Newcastle United have gone from having English football’s most potent midfield mix to the Premier League’s equivalent of bromide in three quickfire months.
For all that the Magpies’ blunt frontmen need to sharpen up, there is a common thread through their post-Christmas struggles: the midfield goals have dried up.
And with that in mind, surely it is time for Alan Pardew to freshen up an engine room that is in danger of running out of gas.
Here are two stats to get Newcastle fans thinking: firstly, no team in the Premier League is more reliant on midfield goals that Alan Pardew’s.
Thanks to left-winger Yoan Gouffran’s seven-goal haul and the now departed Yohan Cabaye’s magnificent seven, their midfield has provided more than half of the 37 goals they’ve notched this year (21 out of 37).
That is more than Arsenal, who have 26 out of 53, and even Spurs, whose struggles to find a prolific goalscorer have so undermined Tim Sherwood’s hopes of a permanent contract in charge.
Contrast that with this stark figure on Saturday: no other central midfield pairing fielded in the Premier League that day had harvested fewer goals this season.
With Vurnon Anita’s single strike at Hull and Cheick Tiote’s barren campaign, United boasted just one goal between them.
With that in mind, it rather feels as if the Hull result – when three of the four goals were scored from midfield – was something of a mirage.
Something, surely, needs to change soon. Pardew’s blueprint this season has been pretty clear: keep things narrow, make sure the personnel are industrious and responsible and – most importantly – move the ball quickly to the stars who can make things happen.
It doesn’t take much for the plan to get exposed. One of the creative players that Pardew wanted to move the ball to quickly has departed – Cabaye now pulling the strings for Paris Saint Germain rather than Newcastle.
Another, the scintilating Loic Remy, is currently on the sidelines and the wild-card option – Hatem Ben Arfa – is in cold storage with a parting of the ways looking increasingly inevitable with every passing week.
Pardew must hope for a couple of things. Firstly, that through the fog of confusion that will settle on St James’ Park the moment the season ends, Mike Ashley and Graham Carr deliver him another player capable of shouldering the creative burden that Cabaye managed to do so effortlessly.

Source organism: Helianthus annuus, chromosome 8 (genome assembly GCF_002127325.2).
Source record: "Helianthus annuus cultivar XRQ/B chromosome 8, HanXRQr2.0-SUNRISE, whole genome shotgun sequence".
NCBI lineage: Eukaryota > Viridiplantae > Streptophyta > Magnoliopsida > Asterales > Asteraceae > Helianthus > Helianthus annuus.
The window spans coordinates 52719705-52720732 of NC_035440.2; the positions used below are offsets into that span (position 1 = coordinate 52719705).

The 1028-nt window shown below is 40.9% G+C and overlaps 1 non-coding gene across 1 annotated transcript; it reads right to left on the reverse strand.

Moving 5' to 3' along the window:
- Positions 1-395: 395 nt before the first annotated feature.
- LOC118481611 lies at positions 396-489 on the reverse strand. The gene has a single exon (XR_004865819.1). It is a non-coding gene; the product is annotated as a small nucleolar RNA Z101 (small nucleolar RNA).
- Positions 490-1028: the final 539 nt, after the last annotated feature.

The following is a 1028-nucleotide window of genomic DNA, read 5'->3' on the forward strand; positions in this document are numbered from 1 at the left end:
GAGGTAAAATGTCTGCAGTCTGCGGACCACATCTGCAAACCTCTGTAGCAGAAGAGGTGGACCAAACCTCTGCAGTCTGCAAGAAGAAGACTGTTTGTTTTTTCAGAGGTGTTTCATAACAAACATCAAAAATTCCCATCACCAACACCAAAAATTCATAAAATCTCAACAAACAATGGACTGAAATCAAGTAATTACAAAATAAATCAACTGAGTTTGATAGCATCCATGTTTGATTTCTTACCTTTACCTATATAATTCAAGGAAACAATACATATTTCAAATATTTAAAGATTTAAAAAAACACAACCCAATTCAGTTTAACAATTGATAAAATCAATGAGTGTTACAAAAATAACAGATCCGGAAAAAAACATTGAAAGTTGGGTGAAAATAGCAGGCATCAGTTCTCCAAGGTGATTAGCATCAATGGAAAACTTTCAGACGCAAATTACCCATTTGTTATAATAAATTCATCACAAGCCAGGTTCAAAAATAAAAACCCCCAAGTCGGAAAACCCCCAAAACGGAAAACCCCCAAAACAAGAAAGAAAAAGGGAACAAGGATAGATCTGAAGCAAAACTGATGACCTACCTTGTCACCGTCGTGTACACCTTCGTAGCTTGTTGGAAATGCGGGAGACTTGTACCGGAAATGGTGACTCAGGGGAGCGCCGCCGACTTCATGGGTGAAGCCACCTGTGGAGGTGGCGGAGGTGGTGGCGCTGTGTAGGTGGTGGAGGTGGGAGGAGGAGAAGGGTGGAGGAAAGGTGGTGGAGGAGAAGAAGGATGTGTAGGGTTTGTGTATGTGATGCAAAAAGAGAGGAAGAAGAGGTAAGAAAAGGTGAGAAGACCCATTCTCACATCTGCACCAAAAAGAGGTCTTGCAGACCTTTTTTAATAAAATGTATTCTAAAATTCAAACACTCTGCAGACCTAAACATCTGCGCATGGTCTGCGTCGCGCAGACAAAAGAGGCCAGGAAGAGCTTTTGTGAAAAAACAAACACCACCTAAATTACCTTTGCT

Secondly, he has to believe that he can come up with an alternative plan to the one that is so utterly reliant on the ruthlessness of Remy in front of goal.
So far, there has been little attempt to tinker with a formula that has seen Moussa Sissoko shifted to the right with two central midfielders asked to work industriously behind a number ten and striker, or a forward pairing.
That seemed to work when it was Cabaye who had the responsibility of supplying the goals and passes for Remy et al – but without him, Newcastle’s system can be too easily worked out.
The answer? Pardew must acknowledge that the system was built around Cabaye and change it.
The alternative is the inconsistency that has sapped much of the pre-Christmas goodwill.
It is instructive that Yoan Gouffran, so important to Newcastle’s winter charge, has seen the goals dry up of late. He notched seven before December 26 and has struck none since. Newcastle might consider re-assigning him and deploying him as a striker in the final run of the season – especially with Shola Ameobi and Papiss Cisse offering so little in terms of firepower.
They should also look at Sissoko’s role. The France midfielder has the potential and physique to be a midfield powerhouse but he has patrolled the right flank all season, powering up and down the wing since the start of the campaign. It is time to give him a run as a central midfielder, not a number ten, winger or defensively-minded cog in the engine room.
What would that mean for Tiote and Anita? The sad truth is that Anita – with just 0.4 shots per game – and his Ivorian counterpart – who has taken just 1.2 per match – might be battling for one spot when Remy Cabella or another playmaker is brought in.
A personal feeling is that the former Ajax man is a smarter footballer, and Newcastle might play more progressive football with him in the system.
More practically, Newcastle need to sign a player in the summer who can score goals. They have a good record with scoring midfielders recently, Cabaye having replaced the equally prolific Kevin Nolan.
Finding their own version of Southampton’s Adam Lallana (seven goals and counting so far this term) in the close season is a priority. Journal columnist Don Hutchison – who spent most of his career playing as a midfielder or a number ten – agreed that the lack of goals coming from midfield is a problem to be addressed in the summer.
“Look at the top teams: every single one of them will have a couple of midfielders who can weigh in with at least ten goals between them. The really successful ones will have one player who can do that,” he said.
“I think that Newcastle’s midfield is quite a narrow one. Moussa Sissoko and Yoan Gouffran have always played quite narrowly, they’re not really what you would call out-and-out wingers and so it is a different kind of midfield. But without Yohan Cabaye they do have a tendency to look a bit ordinary at times.
“Cabaye scored a lot of goals and Newcastle are going to have to look at someone like him again in the summer. Where do you find a player of that quality though?”